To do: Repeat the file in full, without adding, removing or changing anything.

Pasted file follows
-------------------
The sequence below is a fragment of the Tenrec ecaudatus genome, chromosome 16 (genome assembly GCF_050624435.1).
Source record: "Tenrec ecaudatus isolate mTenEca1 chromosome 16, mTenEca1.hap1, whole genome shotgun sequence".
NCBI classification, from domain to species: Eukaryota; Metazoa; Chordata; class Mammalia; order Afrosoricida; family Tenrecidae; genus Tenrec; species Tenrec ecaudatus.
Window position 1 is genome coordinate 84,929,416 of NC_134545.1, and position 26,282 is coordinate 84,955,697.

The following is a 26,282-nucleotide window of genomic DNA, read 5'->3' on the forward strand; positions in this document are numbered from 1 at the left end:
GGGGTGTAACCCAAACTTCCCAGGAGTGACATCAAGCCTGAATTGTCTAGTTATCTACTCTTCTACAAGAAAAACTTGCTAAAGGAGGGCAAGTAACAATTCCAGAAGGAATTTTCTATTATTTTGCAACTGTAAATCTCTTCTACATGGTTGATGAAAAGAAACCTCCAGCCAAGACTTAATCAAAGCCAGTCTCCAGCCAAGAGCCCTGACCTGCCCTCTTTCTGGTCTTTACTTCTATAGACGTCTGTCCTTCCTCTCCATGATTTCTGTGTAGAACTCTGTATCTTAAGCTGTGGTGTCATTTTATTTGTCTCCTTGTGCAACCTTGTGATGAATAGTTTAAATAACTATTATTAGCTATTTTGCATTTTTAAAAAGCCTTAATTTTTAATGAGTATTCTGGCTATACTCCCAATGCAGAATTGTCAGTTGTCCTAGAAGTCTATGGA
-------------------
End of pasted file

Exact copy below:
The sequence below is a fragment of the Tenrec ecaudatus genome, chromosome 16 (genome assembly GCF_050624435.1).
Source record: "Tenrec ecaudatus isolate mTenEca1 chromosome 16, mTenEca1.hap1, whole genome shotgun sequence".
NCBI classification, from domain to species: Eukaryota; Metazoa; Chordata; class Mammalia; order Afrosoricida; family Tenrecidae; genus Tenrec; species Tenrec ecaudatus.
Window position 1 is genome coordinate 84,929,416 of NC_134545.1, and position 26,282 is coordinate 84,955,697.

The following is a 26,282-nucleotide window of genomic DNA, read 5'->3' on the forward strand; positions in this document are numbered from 1 at the left end:
GGGGTGTAACCCAAACTTCCCAGGAGTGACATCAAGCCTGAATTGTCTAGTTATCTACTCTTCTACAAGAAAAACTTGCTAAAGGAGGGCAAGTAACAATTCCAGAAGGAATTTTCTATTATTTTGCAACTGTAAATCTCTTCTACATGGTTGATGAAAAGAAACCTCCAGCCAAGACTTAATCAAAGCCAGTCTCCAGCCAAGAGCCCTGACCTGCCCTCTTTCTGGTCTTTACTTCTATAGACGTCTGTCCTTCCTCTCCATGATTTCTGTGTAGAACTCTGTATCTTAAGCTGTGGTGTCATTTTATTTGTCTCCTTGTGCAACCTTGTGATGAATAGTTTAAATAACTATTATTAGCTATTTTGCATTTTTAAAAAGCCTTAATTTTTAATGAGTATTCTGGCTATACTCCCAATGCAGAATTGTCAGTTGTCCTAGAAGTCTATGGA